The day I met a saint

In March 1986, I was one of five invited speakers at the International Conference on Alternative Medicine held in Milan, Italy, sponsored by the Psychotronics Society of Italy.

Psychic research is called psychotronics research, mainly in Eastern Europe, especially in Czechoslovakia, now called Czech Republic. Psychotronics research “studies the interactions of consciousness, energy and matter. It also conducts experimental research and applied studies in interactions between living organisms and their internal and external environments, and the energetic processes underlying their manifestations.”

At the end of the conference, the president of the Psychotronics Research Organization, who happened to be a close friend of Pope John Paul II, asked us if we would like to meet the Pope at the Vatican. We, of course, said, yes.

In Rome, we were led to a huge auditorium or hall where the Pope greets and blesses the various groups and organizations that have come to see him. There were about 2,000 people in the audience.

The Pope did not give any speech during this occasion. He merely greeted the various groups, calling them by name, and then blessed them.

THE author with Pope John Paul II in 1986.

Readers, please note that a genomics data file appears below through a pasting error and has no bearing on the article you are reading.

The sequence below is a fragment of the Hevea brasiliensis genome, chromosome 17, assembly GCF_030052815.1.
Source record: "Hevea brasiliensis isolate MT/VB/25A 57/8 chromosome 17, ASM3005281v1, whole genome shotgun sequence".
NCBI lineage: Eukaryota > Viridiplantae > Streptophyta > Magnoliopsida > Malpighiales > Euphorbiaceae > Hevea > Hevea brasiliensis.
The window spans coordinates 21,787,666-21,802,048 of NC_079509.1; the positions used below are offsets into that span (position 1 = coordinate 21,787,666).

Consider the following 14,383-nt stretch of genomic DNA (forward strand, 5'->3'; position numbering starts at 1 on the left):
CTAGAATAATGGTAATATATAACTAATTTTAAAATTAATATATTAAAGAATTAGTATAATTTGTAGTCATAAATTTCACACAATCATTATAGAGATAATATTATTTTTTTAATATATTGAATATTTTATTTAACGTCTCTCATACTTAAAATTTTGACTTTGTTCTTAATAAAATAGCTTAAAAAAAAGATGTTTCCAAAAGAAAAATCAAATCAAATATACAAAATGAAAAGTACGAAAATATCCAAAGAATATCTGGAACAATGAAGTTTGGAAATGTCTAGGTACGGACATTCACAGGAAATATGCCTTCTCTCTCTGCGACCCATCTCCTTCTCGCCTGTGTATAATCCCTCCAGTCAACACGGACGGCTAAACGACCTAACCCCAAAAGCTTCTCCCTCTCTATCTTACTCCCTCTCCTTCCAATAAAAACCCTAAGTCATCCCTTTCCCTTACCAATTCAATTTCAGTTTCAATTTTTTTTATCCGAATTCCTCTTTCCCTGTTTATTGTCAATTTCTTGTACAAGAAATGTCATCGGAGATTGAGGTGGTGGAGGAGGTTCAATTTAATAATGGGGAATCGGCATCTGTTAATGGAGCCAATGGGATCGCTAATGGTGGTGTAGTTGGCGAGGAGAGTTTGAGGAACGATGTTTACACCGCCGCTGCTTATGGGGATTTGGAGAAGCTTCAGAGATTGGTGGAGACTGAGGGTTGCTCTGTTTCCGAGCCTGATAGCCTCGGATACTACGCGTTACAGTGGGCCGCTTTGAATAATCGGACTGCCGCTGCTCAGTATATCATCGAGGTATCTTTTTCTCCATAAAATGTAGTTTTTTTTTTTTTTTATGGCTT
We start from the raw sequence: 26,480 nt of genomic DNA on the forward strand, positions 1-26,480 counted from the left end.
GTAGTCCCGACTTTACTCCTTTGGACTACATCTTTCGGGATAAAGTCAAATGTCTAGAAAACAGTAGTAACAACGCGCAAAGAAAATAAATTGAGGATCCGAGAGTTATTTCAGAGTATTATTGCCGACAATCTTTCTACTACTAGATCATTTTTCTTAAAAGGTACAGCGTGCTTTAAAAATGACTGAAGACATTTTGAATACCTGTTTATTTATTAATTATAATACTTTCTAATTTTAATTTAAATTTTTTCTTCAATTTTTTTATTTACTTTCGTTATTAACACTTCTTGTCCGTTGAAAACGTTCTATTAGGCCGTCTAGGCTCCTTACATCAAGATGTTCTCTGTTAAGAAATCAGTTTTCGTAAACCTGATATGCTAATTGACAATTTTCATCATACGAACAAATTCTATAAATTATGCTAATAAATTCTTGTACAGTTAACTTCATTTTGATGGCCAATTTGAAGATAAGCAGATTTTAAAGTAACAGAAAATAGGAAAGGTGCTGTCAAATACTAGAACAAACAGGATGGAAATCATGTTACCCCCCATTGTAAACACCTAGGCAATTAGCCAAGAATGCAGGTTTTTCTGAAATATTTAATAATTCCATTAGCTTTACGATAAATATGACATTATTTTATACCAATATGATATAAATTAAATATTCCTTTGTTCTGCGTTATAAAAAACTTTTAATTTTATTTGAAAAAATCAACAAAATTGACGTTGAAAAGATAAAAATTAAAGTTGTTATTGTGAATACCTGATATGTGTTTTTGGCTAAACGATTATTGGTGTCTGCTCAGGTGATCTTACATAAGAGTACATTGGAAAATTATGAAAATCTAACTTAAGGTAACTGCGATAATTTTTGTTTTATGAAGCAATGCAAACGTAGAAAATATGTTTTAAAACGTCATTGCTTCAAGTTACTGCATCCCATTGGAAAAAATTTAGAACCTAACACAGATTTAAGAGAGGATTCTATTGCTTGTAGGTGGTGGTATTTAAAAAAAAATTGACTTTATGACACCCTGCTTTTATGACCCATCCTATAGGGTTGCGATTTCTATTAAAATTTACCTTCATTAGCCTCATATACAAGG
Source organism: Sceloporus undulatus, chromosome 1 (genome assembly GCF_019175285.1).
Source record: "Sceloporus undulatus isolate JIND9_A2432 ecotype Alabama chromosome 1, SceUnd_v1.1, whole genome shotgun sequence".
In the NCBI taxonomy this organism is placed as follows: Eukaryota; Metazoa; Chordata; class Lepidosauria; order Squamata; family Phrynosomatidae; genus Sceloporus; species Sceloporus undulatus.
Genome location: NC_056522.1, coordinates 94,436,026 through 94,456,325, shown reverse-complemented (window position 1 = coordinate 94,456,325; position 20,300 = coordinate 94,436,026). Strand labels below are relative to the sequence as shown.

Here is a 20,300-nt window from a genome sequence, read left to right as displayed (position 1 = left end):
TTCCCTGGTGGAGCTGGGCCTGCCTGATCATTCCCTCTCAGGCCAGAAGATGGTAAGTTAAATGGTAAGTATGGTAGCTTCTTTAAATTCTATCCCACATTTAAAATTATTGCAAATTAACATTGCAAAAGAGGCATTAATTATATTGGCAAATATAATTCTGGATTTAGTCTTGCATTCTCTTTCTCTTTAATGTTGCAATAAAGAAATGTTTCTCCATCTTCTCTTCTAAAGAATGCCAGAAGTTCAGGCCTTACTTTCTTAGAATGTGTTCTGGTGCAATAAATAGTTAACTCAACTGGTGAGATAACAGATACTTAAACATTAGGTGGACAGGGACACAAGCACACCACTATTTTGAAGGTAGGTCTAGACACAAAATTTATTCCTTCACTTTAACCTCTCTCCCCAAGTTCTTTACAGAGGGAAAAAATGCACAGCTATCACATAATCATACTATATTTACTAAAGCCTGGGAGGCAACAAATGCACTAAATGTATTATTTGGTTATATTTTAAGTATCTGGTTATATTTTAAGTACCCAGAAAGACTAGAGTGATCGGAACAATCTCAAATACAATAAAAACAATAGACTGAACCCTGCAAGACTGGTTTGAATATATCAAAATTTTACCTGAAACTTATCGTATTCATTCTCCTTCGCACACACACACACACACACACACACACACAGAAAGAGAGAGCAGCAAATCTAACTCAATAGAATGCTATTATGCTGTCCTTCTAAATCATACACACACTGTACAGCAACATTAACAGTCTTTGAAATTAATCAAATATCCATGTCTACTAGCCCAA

I was surprised when the Pope greeted our group, saying, “And I would like to welcome the members of the Psychotronics Research Society for they are also doing something to help humanity.”

After this, the six of us foreign speakers were given a pass or a ticket to come in front of the auditorium to meet and shake hands with the Pope.

Everybody was trying to catch the attention of the Pope. I was behind him when I shouted, “Your Holiness, I came from the Philippines.” When the Pope heard the Philippines, he turned towards me and I handed to him the German edition of my book on The Truth Behind Faith Healing in the Philippines. He thanked me, and then said, “Faith is what we need most in our world today.” (See photo.)

Shortly after his death in 2005, Pope John Paul II was beatified, and a few years later, was canonized or declared a saint.

He was one of the fastest beatification processes, which usually takes, in some cases, seven centuries before being declared a saint. It took, for example, 489 years before Joan of Arc, who was burned at the stake in 1431, was declared a saint on 16 May 1920 by the very Church that had condemned her as a witch.

Note: For inquiries about online seminars, available books, consultancy and suggestions, text 0998-988-6292 or email [email protected].